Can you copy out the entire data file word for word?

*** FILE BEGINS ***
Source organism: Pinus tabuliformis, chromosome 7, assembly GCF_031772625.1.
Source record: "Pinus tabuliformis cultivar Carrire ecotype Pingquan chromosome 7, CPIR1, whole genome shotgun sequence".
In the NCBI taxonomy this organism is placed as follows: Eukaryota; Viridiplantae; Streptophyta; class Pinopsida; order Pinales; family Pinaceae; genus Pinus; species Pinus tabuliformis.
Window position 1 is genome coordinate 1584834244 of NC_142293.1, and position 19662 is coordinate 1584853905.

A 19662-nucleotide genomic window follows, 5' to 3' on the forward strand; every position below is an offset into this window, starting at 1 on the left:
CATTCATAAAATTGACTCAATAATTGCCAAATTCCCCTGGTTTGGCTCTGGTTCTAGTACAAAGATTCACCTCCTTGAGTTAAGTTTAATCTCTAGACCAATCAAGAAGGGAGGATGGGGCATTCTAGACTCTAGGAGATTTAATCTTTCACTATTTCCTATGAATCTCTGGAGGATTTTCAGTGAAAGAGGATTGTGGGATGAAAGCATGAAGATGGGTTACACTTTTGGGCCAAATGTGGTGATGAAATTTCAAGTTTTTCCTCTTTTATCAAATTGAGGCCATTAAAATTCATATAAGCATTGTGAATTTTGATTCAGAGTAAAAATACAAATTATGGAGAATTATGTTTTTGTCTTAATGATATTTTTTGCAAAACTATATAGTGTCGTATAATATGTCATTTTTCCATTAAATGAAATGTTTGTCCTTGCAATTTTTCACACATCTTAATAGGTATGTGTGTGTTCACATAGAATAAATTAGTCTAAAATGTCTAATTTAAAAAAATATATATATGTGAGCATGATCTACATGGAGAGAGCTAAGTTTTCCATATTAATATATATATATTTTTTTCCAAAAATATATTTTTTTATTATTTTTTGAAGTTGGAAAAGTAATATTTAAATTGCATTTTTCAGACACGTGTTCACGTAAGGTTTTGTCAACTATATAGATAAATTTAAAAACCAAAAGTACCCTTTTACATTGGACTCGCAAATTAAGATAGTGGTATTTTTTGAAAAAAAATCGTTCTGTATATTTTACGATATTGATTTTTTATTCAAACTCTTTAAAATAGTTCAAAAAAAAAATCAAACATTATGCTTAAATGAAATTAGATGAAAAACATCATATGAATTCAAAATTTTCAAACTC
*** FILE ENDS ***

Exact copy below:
Source organism: Pinus tabuliformis, chromosome 7, assembly GCF_031772625.1.
Source record: "Pinus tabuliformis cultivar Carrire ecotype Pingquan chromosome 7, CPIR1, whole genome shotgun sequence".
In the NCBI taxonomy this organism is placed as follows: Eukaryota; Viridiplantae; Streptophyta; class Pinopsida; order Pinales; family Pinaceae; genus Pinus; species Pinus tabuliformis.
Window position 1 is genome coordinate 1584834244 of NC_142293.1, and position 19662 is coordinate 1584853905.

A 19662-nucleotide genomic window follows, 5' to 3' on the forward strand; every position below is an offset into this window, starting at 1 on the left:
CATTCATAAAATTGACTCAATAATTGCCAAATTCCCCTGGTTTGGCTCTGGTTCTAGTACAAAGATTCACCTCCTTGAGTTAAGTTTAATCTCTAGACCAATCAAGAAGGGAGGATGGGGCATTCTAGACTCTAGGAGATTTAATCTTTCACTATTTCCTATGAATCTCTGGAGGATTTTCAGTGAAAGAGGATTGTGGGATGAAAGCATGAAGATGGGTTACACTTTTGGGCCAAATGTGGTGATGAAATTTCAAGTTTTTCCTCTTTTATCAAATTGAGGCCATTAAAATTCATATAAGCATTGTGAATTTTGATTCAGAGTAAAAATACAAATTATGGAGAATTATGTTTTTGTCTTAATGATATTTTTTGCAAAACTATATAGTGTCGTATAATATGTCATTTTTCCATTAAATGAAATGTTTGTCCTTGCAATTTTTCACACATCTTAATAGGTATGTGTGTGTTCACATAGAATAAATTAGTCTAAAATGTCTAATTTAAAAAAATATATATATGTGAGCATGATCTACATGGAGAGAGCTAAGTTTTCCATATTAATATATATATATTTTTTTCCAAAAATATATTTTTTTATTATTTTTTGAAGTTGGAAAAGTAATATTTAAATTGCATTTTTCAGACACGTGTTCACGTAAGGTTTTGTCAACTATATAGATAAATTTAAAAACCAAAAGTACCCTTTTACATTGGACTCGCAAATTAAGATAGTGGTATTTTTTGAAAAAAAATCGTTCTGTATATTTTACGATATTGATTTTTTATTCAAACTCTTTAAAATAGTTCAAAAAAAAAATCAAACATTATGCTTAAATGAAATTAGATGAAAAACATCATATGAATTCAAAATTTTCAAACTC